I’ve only recently gotten into vlogging with my new YouTube channel, and I’m far more used to being in front of someone else’s camera for videos so this is a new world for me. I’ve played around and done a lot of research to figure out the ideal vlogging rig, and I think I’ve managed to create it.
Let’s start by defining what makes the ideal vlogging rig. It’s important to have a capable camera with a preview screen that can face the content creator (that would be me). Perhaps more important than the camera is the audio – we will watch bad video, but we won’t listen to bad audio! Next up, lighting. In low light conditions, we need to add our own light, and we should be able to match the colour temperature of the ambient light. Finally, a good, sturdy base for when we put the camera down and something ergonomic to hold onto. So, here’s my solution: –
Let’s begin with the camera. I chose the Sony a6000 for the level of performance it has packed into a small, lightweight body. I did toy with the idea of the ZV1, pitched by Sony as the ultimate vloggers camera, but the a6000 pipped it to the post with the spec I was looking for. The batteries hold a decent charge, the ports are easily accessible, and it fires up and starts recording in no time at all.
For sound, after talking to Røde at The Photography Show and checking countless reviews, I opted to upgrade to the Røde VideoMic Pro. I previously had the Røde VideoMic, but the upgrade to a powered microphone with a high pass filter has enabled me to create far better audio, particularly in windy conditions.
My lighting solution is the Spiffy Gear KYU-6 Bi-Color and RGB. I use the Bi-Color to match ambient light and it sits atop the camera doing the job of a key light. The RGB is more useful when I shoot in the dark and want to give the viewer something to look at, but still keep my own eyes balanced to the dark in order to retain some night-vision. The red light on the KYU-6 RGB does a great job in this scenario.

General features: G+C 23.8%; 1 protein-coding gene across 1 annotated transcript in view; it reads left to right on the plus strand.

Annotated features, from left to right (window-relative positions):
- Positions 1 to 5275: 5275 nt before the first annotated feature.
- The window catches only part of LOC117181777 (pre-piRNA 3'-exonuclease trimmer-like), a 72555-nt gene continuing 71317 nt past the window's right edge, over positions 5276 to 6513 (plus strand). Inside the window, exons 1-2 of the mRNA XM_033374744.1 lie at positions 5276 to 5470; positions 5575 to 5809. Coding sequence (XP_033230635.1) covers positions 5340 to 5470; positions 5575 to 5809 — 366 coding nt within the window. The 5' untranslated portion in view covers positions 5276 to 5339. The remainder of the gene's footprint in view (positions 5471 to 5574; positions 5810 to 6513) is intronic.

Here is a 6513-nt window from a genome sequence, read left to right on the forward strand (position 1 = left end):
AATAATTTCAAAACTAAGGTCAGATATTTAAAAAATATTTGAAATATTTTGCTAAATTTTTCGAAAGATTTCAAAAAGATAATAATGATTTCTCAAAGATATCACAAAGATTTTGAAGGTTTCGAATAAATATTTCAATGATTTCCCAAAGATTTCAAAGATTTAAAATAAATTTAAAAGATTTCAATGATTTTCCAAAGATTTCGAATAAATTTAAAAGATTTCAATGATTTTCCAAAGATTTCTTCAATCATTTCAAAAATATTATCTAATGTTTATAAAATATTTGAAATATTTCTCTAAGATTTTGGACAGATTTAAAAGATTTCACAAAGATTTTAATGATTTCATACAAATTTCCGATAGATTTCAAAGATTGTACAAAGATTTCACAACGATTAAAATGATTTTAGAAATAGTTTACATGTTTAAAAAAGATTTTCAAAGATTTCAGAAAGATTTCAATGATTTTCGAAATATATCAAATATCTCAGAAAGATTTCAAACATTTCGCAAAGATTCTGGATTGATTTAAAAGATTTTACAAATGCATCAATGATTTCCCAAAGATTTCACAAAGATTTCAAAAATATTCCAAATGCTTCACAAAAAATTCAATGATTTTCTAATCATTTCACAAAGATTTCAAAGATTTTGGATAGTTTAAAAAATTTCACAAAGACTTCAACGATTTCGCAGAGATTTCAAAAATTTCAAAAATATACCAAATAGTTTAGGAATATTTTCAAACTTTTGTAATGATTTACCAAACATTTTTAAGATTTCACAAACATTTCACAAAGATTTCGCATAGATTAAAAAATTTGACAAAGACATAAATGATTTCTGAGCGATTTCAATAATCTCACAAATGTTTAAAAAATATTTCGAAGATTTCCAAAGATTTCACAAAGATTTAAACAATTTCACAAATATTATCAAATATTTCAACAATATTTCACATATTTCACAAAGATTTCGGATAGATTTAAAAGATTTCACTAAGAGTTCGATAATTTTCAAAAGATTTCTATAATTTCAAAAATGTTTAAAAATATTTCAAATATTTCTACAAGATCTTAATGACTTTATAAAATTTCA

The rig is supported on a Platypod Max and Platyball Ergo, which acts as the most stable platform and a very comfortable handle. The Platyball Ergo, as the name suggests, was designed with ergonomics just as high on the priority list as functionality. Being able to hold onto something so comfortable while vlogging is more important than I first anticipated. The shape or the Ergo makes it perfect for this task. The Platypod Max is wide enough to be super-stable when I put the rig down, and I can add the screw-in legs or use the silicon mat for extra stability if I need to.
The only problem I have left to solve with this rig is the cold shoe adaptor. It holds the microphone and lights just fine, but it gets in the way of the screen. Aside from that, I’ve managed to muddle together the perfect vlogging rig for good quality video and audio. It’s easily transported, easily dismantled, and just gets the job done.
If you wanna see what everything looks like, just check the vlog below. You can see how the rig can so easily swap between hand-held and placed on the ground
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